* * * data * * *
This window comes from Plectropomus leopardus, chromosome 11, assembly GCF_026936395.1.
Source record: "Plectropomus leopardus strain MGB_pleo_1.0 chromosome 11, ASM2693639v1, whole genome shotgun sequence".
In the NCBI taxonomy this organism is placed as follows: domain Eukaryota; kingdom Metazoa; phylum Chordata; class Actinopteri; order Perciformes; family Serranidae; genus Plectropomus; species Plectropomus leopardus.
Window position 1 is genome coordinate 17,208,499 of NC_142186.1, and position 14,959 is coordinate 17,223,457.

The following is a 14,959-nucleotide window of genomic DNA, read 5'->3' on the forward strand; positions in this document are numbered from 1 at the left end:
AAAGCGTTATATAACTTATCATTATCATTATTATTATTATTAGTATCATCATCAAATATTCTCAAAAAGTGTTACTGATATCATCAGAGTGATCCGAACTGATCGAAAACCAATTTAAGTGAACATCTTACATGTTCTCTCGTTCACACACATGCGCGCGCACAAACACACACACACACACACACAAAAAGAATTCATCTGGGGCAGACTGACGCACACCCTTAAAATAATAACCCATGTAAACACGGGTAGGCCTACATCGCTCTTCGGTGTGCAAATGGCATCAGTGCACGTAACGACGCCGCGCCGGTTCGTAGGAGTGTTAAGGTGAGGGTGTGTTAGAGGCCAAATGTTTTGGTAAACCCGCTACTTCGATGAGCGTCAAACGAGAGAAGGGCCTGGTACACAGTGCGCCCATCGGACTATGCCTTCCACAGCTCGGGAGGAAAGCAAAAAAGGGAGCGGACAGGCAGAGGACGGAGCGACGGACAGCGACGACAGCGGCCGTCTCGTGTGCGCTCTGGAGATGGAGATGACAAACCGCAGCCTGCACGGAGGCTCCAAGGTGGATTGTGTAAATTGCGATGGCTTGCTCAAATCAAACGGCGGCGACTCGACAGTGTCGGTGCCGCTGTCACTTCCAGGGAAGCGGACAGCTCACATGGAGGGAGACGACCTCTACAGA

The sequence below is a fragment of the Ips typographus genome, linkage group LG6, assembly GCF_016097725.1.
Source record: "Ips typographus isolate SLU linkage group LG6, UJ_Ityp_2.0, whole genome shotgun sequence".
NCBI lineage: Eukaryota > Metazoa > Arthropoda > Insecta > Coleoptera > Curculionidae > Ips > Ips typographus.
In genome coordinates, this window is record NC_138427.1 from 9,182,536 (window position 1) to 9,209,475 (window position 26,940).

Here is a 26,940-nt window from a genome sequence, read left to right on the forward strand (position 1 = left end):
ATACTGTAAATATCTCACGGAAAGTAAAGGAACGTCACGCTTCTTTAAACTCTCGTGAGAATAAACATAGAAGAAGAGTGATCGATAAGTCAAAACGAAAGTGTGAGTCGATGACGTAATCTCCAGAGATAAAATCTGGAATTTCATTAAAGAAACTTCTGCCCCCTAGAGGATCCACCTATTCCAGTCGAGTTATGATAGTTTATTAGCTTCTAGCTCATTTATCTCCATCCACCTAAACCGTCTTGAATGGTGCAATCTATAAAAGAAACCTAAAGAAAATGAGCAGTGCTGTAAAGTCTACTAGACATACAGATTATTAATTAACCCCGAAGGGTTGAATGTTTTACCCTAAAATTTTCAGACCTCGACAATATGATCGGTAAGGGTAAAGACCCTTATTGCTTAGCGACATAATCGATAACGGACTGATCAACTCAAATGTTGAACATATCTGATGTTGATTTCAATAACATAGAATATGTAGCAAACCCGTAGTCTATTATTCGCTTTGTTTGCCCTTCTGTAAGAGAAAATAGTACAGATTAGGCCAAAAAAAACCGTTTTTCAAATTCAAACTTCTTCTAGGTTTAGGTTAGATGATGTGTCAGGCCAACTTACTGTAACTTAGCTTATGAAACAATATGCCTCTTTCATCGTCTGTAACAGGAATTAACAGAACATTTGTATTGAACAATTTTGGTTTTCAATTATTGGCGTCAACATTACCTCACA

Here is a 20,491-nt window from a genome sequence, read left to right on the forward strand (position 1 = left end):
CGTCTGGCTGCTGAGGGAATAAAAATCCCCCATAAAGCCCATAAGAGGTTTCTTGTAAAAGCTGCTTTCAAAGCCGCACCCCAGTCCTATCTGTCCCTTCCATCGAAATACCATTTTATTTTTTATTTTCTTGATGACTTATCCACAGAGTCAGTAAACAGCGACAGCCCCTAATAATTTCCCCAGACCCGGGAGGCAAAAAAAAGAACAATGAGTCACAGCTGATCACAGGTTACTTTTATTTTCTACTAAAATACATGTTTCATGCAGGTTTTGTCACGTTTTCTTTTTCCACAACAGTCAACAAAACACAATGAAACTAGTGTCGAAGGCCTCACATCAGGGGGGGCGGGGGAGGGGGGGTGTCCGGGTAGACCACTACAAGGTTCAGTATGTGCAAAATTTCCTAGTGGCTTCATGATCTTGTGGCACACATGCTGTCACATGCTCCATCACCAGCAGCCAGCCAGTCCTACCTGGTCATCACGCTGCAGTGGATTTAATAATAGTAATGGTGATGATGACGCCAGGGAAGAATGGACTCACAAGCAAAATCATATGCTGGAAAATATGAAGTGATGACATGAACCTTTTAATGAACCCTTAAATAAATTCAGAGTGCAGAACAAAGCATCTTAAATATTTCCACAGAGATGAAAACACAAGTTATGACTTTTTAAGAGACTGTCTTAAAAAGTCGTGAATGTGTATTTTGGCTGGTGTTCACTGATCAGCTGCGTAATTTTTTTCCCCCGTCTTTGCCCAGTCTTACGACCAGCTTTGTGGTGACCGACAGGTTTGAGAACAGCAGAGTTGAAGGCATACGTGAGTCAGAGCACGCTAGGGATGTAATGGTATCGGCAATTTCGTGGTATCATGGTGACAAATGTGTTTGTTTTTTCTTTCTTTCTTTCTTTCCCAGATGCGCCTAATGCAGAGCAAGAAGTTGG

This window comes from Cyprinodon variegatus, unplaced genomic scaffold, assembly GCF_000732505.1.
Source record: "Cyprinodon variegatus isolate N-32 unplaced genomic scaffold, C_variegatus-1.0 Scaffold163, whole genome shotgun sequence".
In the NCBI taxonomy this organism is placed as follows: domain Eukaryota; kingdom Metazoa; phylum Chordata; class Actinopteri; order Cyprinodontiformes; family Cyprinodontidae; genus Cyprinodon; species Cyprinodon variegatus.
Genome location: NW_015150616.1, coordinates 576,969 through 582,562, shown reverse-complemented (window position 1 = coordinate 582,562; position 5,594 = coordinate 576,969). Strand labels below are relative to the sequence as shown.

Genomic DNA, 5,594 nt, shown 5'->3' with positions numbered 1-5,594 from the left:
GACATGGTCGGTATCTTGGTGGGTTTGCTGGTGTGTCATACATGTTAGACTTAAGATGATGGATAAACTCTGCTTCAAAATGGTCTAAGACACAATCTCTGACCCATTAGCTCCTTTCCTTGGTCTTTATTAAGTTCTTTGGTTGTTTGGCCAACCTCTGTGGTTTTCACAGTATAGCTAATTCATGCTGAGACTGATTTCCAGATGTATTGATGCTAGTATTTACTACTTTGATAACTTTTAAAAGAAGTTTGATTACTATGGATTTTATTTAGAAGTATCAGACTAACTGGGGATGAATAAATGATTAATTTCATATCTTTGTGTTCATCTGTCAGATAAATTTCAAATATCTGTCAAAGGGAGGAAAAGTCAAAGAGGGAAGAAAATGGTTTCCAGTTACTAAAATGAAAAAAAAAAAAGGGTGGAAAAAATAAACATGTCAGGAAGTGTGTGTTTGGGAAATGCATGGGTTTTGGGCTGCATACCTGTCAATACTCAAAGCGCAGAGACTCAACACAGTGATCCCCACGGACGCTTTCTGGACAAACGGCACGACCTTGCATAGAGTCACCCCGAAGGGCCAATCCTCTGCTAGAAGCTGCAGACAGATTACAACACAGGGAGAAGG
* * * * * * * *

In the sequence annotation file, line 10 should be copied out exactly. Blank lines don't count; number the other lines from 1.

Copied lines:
In genome coordinates, this window is record NC_138427.1 from 9,182,536 (window position 1) to 9,209,475 (window position 26,940).